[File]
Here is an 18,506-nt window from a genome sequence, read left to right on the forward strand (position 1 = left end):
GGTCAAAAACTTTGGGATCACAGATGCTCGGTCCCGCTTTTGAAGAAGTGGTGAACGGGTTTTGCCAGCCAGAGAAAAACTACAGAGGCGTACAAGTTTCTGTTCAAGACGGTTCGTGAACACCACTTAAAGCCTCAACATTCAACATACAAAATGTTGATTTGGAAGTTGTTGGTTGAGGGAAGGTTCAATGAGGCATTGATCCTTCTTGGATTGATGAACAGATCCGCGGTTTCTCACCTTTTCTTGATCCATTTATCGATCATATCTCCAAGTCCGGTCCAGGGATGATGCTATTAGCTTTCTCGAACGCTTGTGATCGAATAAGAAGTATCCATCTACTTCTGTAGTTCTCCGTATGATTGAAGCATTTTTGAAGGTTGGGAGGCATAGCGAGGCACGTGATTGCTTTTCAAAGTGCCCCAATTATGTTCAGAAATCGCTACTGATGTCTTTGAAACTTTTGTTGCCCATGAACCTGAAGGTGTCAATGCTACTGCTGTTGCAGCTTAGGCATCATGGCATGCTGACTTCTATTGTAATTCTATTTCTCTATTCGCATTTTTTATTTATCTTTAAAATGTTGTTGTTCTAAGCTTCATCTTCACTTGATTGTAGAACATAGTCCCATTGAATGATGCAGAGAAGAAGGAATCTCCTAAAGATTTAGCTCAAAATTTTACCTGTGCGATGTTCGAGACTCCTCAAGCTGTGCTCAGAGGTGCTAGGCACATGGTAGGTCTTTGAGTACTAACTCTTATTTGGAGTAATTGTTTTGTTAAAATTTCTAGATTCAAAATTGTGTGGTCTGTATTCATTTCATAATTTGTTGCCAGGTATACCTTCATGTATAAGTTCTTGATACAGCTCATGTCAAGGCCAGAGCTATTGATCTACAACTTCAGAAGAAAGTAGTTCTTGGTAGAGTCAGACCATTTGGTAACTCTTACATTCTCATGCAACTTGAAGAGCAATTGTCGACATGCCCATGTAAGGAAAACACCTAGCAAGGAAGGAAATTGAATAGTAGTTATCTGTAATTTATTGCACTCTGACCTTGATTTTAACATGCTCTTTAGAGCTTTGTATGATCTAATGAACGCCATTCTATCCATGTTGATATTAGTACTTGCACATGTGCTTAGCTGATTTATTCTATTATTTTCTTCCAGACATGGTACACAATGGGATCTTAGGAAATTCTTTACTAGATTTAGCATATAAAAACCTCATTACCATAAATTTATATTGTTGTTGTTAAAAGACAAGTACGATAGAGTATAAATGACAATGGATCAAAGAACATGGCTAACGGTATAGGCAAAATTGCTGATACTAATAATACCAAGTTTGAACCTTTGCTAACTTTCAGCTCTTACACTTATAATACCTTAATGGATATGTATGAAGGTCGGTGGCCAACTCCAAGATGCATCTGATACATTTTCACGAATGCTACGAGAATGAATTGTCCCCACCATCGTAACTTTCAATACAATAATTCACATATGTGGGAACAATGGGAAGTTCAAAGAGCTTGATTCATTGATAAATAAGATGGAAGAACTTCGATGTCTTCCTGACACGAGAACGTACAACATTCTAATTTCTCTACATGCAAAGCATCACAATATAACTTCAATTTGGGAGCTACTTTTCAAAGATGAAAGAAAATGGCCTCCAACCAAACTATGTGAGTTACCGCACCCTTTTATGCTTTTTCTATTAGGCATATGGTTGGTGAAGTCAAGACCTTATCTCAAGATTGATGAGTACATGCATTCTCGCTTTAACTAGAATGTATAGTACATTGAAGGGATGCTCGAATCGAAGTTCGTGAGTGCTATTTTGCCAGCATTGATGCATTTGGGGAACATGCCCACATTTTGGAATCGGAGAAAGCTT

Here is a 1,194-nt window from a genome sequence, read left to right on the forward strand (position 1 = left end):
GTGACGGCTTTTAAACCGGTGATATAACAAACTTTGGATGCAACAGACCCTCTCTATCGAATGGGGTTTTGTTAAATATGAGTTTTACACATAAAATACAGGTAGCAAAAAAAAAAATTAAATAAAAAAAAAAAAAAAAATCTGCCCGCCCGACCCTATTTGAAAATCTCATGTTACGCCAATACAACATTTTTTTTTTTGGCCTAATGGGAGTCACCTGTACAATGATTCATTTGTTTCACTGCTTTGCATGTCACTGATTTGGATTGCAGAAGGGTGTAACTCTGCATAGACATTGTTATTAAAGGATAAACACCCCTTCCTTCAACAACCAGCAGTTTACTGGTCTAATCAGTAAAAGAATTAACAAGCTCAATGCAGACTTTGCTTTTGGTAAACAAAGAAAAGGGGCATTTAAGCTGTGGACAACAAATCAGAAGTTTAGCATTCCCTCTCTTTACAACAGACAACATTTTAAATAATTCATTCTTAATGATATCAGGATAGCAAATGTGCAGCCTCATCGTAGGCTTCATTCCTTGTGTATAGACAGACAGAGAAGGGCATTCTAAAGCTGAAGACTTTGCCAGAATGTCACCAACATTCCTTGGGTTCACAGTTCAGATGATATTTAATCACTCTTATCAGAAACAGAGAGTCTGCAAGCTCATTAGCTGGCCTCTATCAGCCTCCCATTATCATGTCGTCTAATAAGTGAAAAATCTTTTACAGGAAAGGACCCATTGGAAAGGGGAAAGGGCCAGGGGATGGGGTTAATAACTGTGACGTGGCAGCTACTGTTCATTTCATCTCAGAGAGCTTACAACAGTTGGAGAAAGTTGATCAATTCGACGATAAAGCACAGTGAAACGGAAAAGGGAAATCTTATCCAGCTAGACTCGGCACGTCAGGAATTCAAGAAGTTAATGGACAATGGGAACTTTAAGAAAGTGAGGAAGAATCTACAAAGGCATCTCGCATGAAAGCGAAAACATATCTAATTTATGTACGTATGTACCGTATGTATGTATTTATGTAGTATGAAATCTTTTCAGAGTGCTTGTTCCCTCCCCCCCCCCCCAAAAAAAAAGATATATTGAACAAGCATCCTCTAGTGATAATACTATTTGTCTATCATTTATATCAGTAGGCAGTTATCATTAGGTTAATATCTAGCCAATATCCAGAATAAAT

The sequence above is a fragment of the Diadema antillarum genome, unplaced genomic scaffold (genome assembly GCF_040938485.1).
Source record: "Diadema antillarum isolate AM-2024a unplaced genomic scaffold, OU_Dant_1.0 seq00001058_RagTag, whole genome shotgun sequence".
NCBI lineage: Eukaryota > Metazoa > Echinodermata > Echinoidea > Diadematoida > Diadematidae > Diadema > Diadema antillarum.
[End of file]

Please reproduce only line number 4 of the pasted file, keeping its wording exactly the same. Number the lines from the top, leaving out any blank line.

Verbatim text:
GTGACGGCTTTTAAACCGGTGATATAACAAACTTTGGATGCAACAGACCCTCTCTATCGAATGGGGTTTTGTTAAATATGAGTTTTACACATAAAATACAGGTAGCAAAAAAAAAAATTAAATAAAAAAAAAAAAAAAAATCTGCCCGCCCGACCCTATTTGAAAATCTCATGTTACGCCAATACAACATTTTTTTTTTTGGCCTAATGGGAGTCACCTGTACAATGATTCATTTGTTTCACTGCTTTGCATGTCACTGATTTGGATTGCAGAAGGGTGTAACTCTGCATAGACATTGTTATTAAAGGATAAACACCCCTTCCTTCAACAACCAGCAGTTTACTGGTCTAATCAGTAAAAGAATTAACAAGCTCAATGCAGACTTTGCTTTTGGTAAACAAAGAAAAGGGGCATTTAAGCTGTGGACAACAAATCAGAAGTTTAGCATTCCCTCTCTTTACAACAGACAACATTTTAAATAATTCATTCTTAATGATATCAGGATAGCAAATGTGCAGCCTCATCGTAGGCTTCATTCCTTGTGTATAGACAGACAGAGAAGGGCATTCTAAAGCTGAAGACTTTGCCAGAATGTCACCAACATTCCTTGGGTTCACAGTTCAGATGATATTTAATCACTCTTATCAGAAACAGAGAGTCTGCAAGCTCATTAGCTGGCCTCTATCAGCCTCCCATTATCATGTCGTCTAATAAGTGAAAAATCTTTTACAGGAAAGGACCCATTGGAAAGGGGAAAGGGCCAGGGGATGGGGTTAATAACTGTGACGTGGCAGCTACTGTTCATTTCATCTCAGAGAGCTTACAACAGTTGGAGAAAGTTGATCAATTCGACGATAAAGCACAGTGAAACGGAAAAGGGAAATCTTATCCAGCTAGACTCGGCACGTCAGGAATTCAAGAAGTTAATGGACAATGGGAACTTTAAGAAAGTGAGGAAGAATCTACAAAGGCATCTCGCATGAAAGCGAAAACATATCTAATTTATGTACGTATGTACCGTATGTATGTATTTATGTAGTATGAAATCTTTTCAGAGTGCTTGTTCCCTCCCCCCCCCCCCAAAAAAAAAGATATATTGAACAAGCATCCTCTAGTGATAATACTATTTGTCTATCATTTATATCAGTAGGCAGTTATCATTAGGTTAATATCTAGCCAATATCCAGAATAAAT